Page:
This overview introduces smart insulin delivery systems and more innovations that help patients and doctors guide decision-making in diabetes care.
Biotechnology covers many different disciplines such as genetics, biochemistry or molecular biology. We report on processes that create more precise tools for disease detection and tailor treatments to individuals to combat debilitating and rare diseases.
Clinicians are using patient-specific tumor 'organoid' models as a preclinical companion platform to better evaluate immunotherapy treatment for appendiceal cancer.
Researchers have constructed a nano-scale borate bioactive glass that can effectively reduces the biological toxicity of borate bioglass and improves the biocompatibility of the glass.
Progressive Mechanoporation makes it possible to mechanically disrupt the membranes of cells for a short time period and let drugs or genes inside cells.
The combination of a 2Photon 3D-printer with an innovative hydrogel-based bioink allows the direct printing of 3D structures containing living cells at both the meso- and microscale.
Scientists have figured out how to modify CRISPR’s basic architecture to extend its reach beyond the genome and into what’s known as the epigenome.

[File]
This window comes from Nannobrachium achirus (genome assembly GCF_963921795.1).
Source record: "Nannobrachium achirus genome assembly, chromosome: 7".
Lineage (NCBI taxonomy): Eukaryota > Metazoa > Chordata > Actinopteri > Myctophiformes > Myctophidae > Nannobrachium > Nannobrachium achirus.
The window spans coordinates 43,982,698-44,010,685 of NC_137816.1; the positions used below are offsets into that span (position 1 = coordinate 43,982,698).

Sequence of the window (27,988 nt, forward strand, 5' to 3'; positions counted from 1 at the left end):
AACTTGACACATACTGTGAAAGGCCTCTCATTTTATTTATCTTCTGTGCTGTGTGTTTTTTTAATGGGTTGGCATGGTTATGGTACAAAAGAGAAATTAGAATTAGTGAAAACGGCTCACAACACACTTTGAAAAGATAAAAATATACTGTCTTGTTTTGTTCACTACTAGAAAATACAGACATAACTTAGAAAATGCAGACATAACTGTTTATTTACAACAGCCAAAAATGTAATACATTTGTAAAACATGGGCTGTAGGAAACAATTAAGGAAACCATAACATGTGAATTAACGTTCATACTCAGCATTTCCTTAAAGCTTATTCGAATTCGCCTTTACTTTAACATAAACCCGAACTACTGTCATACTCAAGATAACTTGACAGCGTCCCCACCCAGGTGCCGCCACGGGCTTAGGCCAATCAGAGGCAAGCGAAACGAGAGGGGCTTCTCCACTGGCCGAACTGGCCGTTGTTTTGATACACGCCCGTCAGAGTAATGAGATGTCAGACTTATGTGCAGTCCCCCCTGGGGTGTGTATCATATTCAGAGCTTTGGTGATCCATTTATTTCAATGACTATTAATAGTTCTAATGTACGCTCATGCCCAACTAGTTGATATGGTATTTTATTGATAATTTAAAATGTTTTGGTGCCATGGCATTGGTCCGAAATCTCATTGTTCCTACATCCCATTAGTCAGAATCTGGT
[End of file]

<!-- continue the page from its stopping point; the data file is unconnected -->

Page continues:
Artificial intelligence could help to optimise the development of antibody drugs. This leads to active substances with improved properties, also with regard to tolerability in the body.
Researchers have created polymers that replicate the structure of mucins, the molecules that give mucus its unique antimicrobial properties.
Researchers have shown that lab-created heart valves implanted in young lambs for a year were capable of growth within the recipient.
Researchers have developed a structurally representative liver-on-a-chip model which mimics the full progression sequence of NAFLD.
Researchers have developed an injectable hydrogel that could help repair and prevent further damage to the heart muscle after a heart attack.
New hydrogel-based materials that can change shape in response to psychological stimuli, such as water, could be the next generation of materials used to bioengineer tissues and organs.